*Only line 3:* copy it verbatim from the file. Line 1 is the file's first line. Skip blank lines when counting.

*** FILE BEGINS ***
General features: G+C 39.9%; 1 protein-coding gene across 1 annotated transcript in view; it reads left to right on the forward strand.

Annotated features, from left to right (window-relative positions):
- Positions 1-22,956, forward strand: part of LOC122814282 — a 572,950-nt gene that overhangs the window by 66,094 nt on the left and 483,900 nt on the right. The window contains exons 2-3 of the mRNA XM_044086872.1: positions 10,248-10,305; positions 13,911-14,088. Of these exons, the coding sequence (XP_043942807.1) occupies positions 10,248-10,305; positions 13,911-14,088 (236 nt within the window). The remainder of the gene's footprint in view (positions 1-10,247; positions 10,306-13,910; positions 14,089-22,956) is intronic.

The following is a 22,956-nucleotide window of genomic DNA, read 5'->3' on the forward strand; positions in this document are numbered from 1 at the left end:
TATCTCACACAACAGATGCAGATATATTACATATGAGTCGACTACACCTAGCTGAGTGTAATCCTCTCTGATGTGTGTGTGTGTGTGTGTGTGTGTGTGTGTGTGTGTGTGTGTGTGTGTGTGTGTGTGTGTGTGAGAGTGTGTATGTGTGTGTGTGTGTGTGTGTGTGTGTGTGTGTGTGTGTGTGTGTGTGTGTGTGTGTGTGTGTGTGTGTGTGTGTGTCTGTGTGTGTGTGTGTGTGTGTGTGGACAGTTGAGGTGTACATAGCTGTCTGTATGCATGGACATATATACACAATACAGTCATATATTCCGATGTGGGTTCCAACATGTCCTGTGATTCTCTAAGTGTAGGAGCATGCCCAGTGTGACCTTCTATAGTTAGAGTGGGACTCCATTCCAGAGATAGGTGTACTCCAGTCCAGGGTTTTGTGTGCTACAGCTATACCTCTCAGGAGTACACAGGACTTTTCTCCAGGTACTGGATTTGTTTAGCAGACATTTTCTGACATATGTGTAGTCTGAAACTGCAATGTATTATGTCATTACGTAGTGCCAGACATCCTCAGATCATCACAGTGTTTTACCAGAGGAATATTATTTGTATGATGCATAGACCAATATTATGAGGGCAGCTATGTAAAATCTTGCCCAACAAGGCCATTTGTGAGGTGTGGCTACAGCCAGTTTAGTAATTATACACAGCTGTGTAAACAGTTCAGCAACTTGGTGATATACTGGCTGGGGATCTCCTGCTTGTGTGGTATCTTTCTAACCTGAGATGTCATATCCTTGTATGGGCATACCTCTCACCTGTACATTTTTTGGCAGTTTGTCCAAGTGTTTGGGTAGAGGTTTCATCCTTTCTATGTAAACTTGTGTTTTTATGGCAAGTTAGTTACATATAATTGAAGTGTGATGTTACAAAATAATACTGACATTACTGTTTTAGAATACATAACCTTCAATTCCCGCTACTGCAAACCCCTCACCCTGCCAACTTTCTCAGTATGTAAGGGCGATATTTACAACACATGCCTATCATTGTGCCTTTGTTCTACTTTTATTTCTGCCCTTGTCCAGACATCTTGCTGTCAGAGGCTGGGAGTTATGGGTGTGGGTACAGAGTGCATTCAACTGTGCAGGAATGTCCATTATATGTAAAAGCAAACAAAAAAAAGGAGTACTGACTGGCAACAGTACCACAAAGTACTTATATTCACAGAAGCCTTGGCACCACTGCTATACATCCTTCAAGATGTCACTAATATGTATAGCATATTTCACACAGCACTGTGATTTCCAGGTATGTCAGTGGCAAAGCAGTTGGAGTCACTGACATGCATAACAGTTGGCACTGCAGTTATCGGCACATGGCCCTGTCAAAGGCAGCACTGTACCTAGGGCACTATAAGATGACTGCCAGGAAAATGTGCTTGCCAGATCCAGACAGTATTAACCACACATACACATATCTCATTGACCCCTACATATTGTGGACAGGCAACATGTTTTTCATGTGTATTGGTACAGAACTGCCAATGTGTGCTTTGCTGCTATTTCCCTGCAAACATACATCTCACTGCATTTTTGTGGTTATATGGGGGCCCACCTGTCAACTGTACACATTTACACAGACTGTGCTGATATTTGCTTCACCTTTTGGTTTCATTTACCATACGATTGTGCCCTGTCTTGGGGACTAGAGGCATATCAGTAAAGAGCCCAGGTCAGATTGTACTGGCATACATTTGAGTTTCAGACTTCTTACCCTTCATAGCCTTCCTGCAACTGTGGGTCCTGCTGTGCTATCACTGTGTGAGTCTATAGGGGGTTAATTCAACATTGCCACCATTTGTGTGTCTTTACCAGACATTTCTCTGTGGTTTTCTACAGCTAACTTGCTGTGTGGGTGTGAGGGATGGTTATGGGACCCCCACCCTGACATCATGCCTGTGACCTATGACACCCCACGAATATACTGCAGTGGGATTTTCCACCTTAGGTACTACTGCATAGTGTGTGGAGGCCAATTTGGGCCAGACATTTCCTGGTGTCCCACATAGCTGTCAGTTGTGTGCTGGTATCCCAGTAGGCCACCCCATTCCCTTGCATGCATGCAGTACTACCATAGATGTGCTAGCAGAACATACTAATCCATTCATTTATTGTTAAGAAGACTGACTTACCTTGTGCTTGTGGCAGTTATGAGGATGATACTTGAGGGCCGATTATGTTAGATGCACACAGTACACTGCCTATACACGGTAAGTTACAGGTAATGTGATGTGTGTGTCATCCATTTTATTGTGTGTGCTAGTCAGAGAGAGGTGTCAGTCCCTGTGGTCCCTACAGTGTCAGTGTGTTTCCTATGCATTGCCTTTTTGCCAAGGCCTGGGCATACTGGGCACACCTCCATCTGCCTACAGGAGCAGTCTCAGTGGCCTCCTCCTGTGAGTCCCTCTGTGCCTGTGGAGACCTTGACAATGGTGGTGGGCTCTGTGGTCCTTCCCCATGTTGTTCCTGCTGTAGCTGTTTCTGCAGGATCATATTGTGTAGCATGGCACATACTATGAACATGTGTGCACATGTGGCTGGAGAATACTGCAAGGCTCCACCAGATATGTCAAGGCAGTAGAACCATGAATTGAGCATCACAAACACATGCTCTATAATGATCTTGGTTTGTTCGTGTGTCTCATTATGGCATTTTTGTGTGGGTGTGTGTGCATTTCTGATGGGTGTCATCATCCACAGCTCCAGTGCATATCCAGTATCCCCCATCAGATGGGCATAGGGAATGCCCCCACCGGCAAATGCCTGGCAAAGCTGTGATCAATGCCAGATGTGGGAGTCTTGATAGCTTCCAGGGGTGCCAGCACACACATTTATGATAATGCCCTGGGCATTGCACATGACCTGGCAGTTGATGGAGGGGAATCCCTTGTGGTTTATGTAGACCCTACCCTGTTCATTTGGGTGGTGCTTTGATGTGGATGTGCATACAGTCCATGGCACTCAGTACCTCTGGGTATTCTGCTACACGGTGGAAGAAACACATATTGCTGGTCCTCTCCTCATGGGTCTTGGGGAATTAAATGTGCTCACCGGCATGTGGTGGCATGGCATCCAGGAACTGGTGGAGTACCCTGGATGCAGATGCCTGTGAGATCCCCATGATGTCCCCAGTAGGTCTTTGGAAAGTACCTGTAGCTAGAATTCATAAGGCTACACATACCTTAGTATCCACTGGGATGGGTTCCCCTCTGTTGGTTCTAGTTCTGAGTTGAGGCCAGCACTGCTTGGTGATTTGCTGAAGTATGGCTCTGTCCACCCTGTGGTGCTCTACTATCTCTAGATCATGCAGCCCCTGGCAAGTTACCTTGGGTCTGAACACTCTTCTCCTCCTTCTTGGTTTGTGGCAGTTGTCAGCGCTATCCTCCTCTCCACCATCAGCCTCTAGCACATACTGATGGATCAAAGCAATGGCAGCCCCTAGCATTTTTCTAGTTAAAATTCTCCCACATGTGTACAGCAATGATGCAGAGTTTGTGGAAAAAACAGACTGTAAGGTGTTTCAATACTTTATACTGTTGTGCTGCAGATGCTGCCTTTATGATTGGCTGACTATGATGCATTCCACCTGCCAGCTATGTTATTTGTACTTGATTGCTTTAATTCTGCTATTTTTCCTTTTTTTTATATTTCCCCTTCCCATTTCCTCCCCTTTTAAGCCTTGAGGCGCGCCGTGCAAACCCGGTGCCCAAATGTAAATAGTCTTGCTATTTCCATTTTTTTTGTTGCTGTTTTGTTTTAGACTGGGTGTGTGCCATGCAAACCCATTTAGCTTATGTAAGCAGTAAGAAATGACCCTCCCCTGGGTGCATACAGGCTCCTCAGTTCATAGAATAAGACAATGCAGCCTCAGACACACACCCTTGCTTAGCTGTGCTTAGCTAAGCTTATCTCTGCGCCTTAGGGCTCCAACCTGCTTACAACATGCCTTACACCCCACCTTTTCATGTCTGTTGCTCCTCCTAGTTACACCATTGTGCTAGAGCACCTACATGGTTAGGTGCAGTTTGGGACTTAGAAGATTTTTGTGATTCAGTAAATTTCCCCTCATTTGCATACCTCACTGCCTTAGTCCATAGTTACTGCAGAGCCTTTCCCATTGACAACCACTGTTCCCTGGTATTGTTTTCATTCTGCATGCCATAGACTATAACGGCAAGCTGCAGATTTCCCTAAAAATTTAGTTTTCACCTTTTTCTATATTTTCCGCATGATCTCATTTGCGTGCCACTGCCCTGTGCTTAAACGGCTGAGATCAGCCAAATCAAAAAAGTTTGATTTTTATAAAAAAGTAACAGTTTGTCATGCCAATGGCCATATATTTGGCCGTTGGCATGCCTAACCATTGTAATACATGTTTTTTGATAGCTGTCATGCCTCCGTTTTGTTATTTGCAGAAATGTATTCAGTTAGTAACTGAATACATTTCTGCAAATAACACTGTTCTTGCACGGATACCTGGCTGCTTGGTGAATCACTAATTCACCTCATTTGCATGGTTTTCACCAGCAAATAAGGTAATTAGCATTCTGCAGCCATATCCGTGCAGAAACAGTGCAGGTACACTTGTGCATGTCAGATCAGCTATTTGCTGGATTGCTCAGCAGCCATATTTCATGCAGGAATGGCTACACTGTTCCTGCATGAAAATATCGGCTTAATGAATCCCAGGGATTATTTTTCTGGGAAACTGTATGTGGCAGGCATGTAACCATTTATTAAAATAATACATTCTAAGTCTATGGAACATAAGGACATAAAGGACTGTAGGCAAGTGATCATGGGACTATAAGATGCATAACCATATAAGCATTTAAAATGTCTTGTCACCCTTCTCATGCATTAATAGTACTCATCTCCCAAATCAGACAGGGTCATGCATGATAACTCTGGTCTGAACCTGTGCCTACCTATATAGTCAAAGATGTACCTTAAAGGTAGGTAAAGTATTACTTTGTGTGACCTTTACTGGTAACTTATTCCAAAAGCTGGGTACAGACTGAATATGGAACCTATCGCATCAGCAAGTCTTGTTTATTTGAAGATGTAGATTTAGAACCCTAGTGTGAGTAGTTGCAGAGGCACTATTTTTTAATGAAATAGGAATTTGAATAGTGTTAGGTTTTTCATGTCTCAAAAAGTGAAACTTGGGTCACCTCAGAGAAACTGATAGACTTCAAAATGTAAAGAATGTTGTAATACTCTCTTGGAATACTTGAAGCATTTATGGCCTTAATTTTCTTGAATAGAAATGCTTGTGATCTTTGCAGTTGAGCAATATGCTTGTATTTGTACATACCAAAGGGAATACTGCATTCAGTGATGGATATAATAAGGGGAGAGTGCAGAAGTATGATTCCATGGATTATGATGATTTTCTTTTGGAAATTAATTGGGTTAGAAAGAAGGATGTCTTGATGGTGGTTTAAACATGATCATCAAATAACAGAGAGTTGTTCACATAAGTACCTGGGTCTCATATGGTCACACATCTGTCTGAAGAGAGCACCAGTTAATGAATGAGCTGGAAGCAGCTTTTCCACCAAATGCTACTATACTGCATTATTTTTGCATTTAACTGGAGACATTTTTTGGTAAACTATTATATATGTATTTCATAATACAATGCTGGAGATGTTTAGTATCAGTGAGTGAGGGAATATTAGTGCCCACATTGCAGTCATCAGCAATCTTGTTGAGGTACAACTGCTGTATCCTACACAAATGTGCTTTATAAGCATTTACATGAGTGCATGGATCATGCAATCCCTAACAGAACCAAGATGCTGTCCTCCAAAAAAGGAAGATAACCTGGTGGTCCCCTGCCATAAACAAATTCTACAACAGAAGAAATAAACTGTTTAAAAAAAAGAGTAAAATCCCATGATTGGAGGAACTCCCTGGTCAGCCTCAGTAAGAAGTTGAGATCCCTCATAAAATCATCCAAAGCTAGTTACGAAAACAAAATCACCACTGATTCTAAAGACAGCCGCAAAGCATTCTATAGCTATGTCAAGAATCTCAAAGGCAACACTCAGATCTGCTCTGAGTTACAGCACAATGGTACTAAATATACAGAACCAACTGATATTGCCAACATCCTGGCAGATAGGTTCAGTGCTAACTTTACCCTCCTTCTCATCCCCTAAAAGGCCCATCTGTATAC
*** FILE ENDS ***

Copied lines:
- Positions 1-22,956, forward strand: part of LOC122814282 — a 572,950-nt gene that overhangs the window by 66,094 nt on the left and 483,900 nt on the right. The window contains exons 2-3 of the mRNA XM_044086872.1: positions 10,248-10,305; positions 13,911-14,088. Of these exons, the coding sequence (XP_043942807.1) occupies positions 10,248-10,305; positions 13,911-14,088 (236 nt within the window). The remainder of the gene's footprint in view (positions 1-10,247; positions 10,306-13,910; positions 14,089-22,956) is intronic.